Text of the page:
Why is this? Do Lapwings only land in large open fields, and never visit residential gardens? Or is it that my garden simply doesn't have the correct 'features' (for a list of which see The Lie of the Land posting 14th Jan 07) ?
Sunday, January 14, 2007
O.k. - down to business:
In the main aeriel photo ('Where It All Lives' - right) the garden appears essentially as an equilateral the triangle with apexes located at coordinates (1,0), (0,2), (2,2).
One side of the garden - the side running from (1,0) to (2,2) - comprises an old natural-stone-and-morter wall, hidden at one end in the photo by trees and at the other by shadow. I've casually observed assorted mosses, weeds, snails, insects etc. making a home of this wall, but putting names to said organisms is a challenge that awaits me.
The green/grey line running from (1,0) to (0.5,0.8) is a concrete path edged by a low ~1m-high hedge (which I believe, but again have yet to confirm, is Box, Buxus sempervirens).
The region behind the house in the vicinity of (0,2) is a vegetable patch.
Running along the lower side of the garden from (0,2) to (1,2) is a larger ~2.5m-high hedge (which I again think may be Box). The hedge ends where it meets (at (1,2)) a line of various trees which continue along to the corner of the garden (2,2). I don't yet know the species of the large tree seen growing at (2,2).
The lawn (fairly clear in the photo I think) is 'tolerable' - by which I mean, that whilst it serves the primary function of a lawn of being green and (fairly!) kempt, it is no bowling green! I do not apply fertilizers, moss killers etc. As a consequence, along with the grass grows a quantity of moss, clover, dandelions and daisies. I am going to take a wild guess that, insects included, I will find myself having to identify somewhere between ten and twenty organisms from the lawn alone.
I have a some way to go before all my garden life is accurately catalogued!
(I read on Google Earth's website that:
"You can personally use an image from the application (for example on your website, on a blog or in a word document) as long as you preserve the copyrights and attributions including the Google logo attribution. "
- so there seems no issue with me doing this.)
Henceforth, when describing where things are, I'll quote a grid-reference, quoting a horizontal coordinate, followed by vertical coordinate. So for example, at grid reference (1.1,1.5) you're looking straight down onto the Bramley Apple tree that sits in the middle of my lawn.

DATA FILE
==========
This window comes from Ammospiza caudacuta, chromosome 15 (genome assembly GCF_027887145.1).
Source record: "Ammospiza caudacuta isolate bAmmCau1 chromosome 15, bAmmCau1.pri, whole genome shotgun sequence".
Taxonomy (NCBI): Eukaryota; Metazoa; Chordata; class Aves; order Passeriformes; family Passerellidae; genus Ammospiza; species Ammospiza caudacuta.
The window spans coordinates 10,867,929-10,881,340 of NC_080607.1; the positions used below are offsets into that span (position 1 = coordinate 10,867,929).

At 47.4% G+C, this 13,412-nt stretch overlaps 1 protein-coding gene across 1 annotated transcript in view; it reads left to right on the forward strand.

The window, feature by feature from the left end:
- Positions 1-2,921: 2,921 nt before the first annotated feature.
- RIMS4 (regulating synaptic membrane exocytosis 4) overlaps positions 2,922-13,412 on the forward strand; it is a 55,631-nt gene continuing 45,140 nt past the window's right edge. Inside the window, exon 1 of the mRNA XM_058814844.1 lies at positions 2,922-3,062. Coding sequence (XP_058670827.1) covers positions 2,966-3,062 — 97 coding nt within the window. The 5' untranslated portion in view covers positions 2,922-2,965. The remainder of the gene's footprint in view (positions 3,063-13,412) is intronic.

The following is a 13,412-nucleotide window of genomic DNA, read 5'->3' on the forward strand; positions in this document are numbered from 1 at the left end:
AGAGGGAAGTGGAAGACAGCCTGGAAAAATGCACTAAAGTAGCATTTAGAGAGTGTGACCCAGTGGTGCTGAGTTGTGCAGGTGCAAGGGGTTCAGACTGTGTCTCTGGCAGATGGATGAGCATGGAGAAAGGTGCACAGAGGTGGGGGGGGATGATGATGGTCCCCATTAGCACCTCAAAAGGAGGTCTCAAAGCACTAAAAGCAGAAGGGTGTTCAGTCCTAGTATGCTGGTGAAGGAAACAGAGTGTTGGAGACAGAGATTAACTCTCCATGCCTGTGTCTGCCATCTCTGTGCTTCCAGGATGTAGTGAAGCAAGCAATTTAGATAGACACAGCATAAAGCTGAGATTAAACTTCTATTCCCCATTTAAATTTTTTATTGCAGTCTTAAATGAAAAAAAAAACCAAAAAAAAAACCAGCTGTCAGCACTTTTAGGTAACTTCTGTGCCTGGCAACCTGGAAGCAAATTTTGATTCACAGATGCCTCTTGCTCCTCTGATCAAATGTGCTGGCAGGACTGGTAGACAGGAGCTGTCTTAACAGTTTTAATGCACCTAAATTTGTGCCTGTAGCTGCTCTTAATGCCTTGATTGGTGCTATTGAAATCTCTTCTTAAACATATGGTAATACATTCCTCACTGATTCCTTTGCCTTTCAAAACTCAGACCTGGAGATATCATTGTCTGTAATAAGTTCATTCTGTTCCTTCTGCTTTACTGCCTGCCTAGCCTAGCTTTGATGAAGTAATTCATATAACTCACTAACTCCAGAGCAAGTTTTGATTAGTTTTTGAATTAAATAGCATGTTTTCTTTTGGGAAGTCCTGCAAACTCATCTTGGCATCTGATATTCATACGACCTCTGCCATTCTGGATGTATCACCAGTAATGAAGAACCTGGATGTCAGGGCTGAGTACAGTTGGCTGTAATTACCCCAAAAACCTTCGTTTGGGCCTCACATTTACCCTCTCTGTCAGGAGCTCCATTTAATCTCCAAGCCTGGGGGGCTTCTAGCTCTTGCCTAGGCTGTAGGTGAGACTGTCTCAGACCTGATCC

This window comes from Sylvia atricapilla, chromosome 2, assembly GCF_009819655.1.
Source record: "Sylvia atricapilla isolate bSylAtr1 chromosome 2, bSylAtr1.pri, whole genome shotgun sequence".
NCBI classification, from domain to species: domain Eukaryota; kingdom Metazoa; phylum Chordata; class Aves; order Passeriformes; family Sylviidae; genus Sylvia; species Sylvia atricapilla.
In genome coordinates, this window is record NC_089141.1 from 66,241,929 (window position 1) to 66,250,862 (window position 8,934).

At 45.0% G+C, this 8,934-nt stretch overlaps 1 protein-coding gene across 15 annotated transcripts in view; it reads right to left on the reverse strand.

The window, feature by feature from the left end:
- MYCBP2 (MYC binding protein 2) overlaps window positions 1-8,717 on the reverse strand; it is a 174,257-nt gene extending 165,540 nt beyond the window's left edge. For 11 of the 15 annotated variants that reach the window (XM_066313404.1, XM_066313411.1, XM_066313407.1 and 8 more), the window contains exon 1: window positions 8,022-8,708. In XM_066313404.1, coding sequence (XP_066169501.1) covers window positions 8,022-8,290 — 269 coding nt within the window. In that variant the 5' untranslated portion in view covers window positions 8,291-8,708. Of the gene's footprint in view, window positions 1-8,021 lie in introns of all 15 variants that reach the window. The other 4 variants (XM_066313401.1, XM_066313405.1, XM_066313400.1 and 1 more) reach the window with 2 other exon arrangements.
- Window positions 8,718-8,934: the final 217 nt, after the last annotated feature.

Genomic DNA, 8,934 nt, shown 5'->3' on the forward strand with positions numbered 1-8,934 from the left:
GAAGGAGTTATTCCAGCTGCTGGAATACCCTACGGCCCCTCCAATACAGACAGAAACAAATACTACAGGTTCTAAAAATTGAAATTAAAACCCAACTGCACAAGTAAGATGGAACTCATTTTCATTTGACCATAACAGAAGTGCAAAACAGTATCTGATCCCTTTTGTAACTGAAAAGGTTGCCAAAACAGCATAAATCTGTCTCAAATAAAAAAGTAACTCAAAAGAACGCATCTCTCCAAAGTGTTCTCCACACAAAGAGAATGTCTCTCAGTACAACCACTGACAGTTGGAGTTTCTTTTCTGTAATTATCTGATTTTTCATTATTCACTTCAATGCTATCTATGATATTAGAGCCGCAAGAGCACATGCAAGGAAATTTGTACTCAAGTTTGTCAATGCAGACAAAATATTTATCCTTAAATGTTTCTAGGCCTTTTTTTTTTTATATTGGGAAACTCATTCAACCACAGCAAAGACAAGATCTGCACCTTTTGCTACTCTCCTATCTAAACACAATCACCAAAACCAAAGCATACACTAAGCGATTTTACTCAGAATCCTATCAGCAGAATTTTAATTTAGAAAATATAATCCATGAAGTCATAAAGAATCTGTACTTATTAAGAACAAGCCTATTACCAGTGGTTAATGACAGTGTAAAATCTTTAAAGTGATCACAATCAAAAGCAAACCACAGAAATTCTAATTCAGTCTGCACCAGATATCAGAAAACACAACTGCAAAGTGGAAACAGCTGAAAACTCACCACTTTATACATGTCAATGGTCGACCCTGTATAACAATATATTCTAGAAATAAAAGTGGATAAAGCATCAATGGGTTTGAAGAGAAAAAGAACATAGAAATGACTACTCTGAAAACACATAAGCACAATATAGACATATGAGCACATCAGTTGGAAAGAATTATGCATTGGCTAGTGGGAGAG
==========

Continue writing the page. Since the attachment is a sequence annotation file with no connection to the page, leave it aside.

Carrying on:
Saturday, January 13, 2007
I'm going to start with (a somewhat arbitary) Rule 1 therefore: I'll record any organism with a bodily dimension of more than 5mm.
Rule 2 is simpler: if it's alive in my garden I want to know about it. Birds, flowers, mosses, insects, lichens, spiders, trees, mushrooms....they're all 'fair game'
This immediately leads me to speculate over how many organisms I'm eventually going to find.
At this stage I really have no idea!
I am going to take a wild guess and say 250.
I'd be interested to invite comment on this number from readers of this blog. I'll describe some salient features of my garden in the next posting.
As I imagine is the case for many people, I'm concerned by the wearying litany of gloomy ecological statistics I read in the press. This being a blog however, it's perhaps worth clarifying at the outset that I'm not setting out with any particular 'eco-manifesto'. My motivation here is simply one of good old-fashioned scientific curiosity: I want know what's living in my garden, because I want to know!
A second point to mention is that I have no training or professional connection with natural history (botany, biology, geology etc.). I suspect this is going to cause me problems. Oh well, here goes...